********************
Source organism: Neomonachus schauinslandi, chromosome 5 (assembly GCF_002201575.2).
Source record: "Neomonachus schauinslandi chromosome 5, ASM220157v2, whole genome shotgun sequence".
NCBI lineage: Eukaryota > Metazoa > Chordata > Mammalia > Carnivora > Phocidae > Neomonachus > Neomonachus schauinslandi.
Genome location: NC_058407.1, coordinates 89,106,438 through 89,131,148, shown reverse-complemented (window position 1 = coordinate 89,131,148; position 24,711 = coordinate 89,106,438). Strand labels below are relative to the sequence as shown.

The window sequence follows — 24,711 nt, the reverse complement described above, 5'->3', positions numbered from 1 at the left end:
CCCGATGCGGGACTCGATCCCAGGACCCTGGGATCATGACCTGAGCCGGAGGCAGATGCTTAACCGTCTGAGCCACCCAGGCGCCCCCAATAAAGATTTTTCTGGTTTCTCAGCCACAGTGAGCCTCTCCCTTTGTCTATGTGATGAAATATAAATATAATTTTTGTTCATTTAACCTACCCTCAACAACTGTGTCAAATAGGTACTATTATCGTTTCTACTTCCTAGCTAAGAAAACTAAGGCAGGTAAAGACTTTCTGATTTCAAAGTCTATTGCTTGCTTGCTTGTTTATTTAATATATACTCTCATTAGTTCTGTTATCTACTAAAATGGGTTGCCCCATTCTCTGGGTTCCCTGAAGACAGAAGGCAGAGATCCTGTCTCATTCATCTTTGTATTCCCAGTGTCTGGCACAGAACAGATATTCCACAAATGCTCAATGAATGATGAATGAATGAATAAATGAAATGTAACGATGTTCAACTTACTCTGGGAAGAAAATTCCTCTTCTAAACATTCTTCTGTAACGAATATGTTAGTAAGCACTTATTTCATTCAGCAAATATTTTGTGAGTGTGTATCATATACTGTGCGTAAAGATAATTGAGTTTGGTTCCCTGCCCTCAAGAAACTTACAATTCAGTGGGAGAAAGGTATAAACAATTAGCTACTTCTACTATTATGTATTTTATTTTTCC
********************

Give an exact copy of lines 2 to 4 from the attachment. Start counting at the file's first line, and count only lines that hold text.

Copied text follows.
Source record: "Neomonachus schauinslandi chromosome 5, ASM220157v2, whole genome shotgun sequence".
NCBI lineage: Eukaryota > Metazoa > Chordata > Mammalia > Carnivora > Phocidae > Neomonachus > Neomonachus schauinslandi.
Genome location: NC_058407.1, coordinates 89,106,438 through 89,131,148, shown reverse-complemented (window position 1 = coordinate 89,131,148; position 24,711 = coordinate 89,106,438). Strand labels below are relative to the sequence as shown.